For serious enthusiasts with money to burn, TI make beautiful 7-day razor sets, and have some stunning spine decoration options, as well as stunningly expensive scale materials. Bear in mind that upwards of the $300 dollar mark, you are likely paying for prestige rather than performance.

Because of their value for money and ease of honing (and a little bit because of personal preference), Dovo is my recommendation for beginners, albeit by only a small margin.

Blade width

Blade widths are measured in inches, with 5/8” being probably the most common width. Narrower blades are more maneuverable, and very narrow 3/8” razors exist for beard trimming and hair thinning by barbers. Larger blade sizes, such as 7/8”, can “carry” more lather and need rinsing less frequently. Blade width will also affect the “heft” of the razor, and some people may favor a size simply for how it handles. I have a heavy "Wedge" razor (see below), whose heft I enjoy, but for the beginner, 5/8” is a good compromise.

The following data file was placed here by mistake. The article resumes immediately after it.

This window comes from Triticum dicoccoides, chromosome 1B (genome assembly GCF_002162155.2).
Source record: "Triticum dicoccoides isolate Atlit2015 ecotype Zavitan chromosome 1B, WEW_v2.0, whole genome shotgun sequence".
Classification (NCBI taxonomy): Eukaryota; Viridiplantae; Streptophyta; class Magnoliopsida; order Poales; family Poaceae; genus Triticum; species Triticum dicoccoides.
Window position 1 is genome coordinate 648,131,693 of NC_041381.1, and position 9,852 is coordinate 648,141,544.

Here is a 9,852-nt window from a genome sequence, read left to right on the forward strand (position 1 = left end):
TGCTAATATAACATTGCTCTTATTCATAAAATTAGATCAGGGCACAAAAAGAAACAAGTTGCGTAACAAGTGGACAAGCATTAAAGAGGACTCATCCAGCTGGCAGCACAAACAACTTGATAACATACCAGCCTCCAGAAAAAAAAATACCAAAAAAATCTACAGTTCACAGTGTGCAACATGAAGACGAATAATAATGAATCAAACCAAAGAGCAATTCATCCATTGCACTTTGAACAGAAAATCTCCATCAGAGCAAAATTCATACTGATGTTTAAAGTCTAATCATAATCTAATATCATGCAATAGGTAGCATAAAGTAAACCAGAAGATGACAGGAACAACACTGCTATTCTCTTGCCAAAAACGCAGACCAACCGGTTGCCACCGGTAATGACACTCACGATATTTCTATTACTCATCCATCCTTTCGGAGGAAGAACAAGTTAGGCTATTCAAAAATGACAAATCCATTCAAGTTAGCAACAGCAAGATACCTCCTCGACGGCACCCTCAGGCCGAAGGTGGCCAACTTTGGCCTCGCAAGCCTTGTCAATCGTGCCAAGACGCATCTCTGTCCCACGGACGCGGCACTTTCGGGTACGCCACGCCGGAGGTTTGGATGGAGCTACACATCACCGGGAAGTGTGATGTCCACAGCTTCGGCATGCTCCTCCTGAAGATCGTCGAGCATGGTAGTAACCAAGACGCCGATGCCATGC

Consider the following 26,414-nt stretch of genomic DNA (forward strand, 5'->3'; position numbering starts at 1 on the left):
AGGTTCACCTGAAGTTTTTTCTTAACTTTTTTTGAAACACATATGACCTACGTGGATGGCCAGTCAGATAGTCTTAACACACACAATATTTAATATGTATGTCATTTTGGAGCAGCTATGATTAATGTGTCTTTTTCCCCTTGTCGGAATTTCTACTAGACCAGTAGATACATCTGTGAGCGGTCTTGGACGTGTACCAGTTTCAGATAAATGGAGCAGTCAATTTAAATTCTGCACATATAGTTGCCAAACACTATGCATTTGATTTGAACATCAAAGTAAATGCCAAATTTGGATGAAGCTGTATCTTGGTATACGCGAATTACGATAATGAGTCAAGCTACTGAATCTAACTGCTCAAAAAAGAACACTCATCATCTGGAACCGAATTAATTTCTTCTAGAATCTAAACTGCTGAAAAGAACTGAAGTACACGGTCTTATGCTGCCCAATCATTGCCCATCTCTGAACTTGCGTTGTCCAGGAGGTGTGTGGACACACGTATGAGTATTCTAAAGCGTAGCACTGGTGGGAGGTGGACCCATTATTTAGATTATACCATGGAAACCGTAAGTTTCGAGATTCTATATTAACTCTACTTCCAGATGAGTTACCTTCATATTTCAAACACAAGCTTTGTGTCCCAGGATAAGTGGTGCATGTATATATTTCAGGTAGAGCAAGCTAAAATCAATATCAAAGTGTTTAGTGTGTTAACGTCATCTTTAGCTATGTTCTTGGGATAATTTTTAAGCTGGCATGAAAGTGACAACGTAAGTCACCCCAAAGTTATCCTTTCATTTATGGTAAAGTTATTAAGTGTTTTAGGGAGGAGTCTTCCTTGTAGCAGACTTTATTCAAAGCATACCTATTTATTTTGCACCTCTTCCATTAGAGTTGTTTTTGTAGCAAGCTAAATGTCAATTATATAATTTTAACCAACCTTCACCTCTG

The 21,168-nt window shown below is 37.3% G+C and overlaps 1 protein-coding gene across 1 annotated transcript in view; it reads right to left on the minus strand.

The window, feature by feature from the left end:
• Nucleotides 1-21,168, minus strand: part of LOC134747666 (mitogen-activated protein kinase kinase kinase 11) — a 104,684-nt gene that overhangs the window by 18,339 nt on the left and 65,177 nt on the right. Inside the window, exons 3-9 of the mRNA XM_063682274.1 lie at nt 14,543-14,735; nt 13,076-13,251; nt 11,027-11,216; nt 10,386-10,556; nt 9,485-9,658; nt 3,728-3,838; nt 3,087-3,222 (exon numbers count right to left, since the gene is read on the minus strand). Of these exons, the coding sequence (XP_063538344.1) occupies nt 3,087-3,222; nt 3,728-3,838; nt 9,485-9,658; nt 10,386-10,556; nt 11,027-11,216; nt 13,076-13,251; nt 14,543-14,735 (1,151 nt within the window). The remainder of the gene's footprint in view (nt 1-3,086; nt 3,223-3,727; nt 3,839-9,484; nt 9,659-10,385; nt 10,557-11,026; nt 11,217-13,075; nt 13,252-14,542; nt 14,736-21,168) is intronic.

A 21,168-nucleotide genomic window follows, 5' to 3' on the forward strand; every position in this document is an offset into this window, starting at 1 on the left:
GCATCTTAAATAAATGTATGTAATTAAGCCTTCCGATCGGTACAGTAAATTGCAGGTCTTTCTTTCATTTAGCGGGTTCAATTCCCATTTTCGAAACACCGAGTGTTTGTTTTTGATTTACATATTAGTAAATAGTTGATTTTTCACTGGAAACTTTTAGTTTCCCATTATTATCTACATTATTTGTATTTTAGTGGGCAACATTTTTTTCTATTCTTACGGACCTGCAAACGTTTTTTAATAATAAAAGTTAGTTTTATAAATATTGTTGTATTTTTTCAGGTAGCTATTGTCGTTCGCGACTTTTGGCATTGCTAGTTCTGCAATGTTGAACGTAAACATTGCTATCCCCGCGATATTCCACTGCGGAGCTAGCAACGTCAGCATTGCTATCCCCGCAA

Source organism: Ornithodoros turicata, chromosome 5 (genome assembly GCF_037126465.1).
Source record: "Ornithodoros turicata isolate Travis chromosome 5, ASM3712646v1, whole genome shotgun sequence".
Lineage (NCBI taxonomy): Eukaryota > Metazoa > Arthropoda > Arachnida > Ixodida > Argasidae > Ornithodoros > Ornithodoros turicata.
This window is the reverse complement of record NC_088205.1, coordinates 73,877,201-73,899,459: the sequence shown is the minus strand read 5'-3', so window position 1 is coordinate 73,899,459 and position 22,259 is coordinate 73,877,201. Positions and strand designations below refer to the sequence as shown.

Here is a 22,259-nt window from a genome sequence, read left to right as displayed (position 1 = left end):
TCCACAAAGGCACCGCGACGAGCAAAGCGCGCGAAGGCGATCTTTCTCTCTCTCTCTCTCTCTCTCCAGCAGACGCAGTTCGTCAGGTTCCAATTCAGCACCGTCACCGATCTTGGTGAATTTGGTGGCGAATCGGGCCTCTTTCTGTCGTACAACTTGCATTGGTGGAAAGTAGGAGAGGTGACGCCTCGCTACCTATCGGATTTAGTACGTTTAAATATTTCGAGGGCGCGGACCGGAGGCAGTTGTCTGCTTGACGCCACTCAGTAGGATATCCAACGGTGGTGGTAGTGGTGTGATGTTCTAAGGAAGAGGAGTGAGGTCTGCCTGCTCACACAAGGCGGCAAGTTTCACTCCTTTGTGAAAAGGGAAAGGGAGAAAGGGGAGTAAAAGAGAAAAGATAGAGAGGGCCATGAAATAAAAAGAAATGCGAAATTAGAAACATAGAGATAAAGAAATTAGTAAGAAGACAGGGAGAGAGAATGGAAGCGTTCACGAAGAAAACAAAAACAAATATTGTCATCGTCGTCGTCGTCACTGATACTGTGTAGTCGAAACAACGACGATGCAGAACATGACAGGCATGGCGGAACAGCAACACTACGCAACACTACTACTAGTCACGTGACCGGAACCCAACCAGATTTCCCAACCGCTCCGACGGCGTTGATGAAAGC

Hollow ground razor on the left, near wedge on the right.
My Hollow-ground Dovo on the left, and a near-wedge Wade and Butcher on the right

The grind is essentially the thickness and end-on profile of the blade. A thicker blade is better for very thick, coarse hair, while a thinner grind will provide much more tactile and audible feedback. With a quality, full-hollow grind, you can often hear and feel individual hairs “pop” as they cut. 

The thickest grinds available are the full wedge and near wedge, rarely seen except for vintage barber razors. They are harder to hone as much more material is in contact with the stone, so much more steel needs to be removed. While a hollow grind is light, agile and gives you a better "feel" for your face, a wedge grind is a heavy duty tool, with less feedback but plenty of hair-removing firepower.

We recommend half hollow grinds for beginners, as they have a good compromise between heft and feedback. If your hair is not especially thick or coarse, a full hollow grind would also serve you well.

Blade shape

Anatomy of a straight razor
Anatomy of a 5/8" Round point straight razor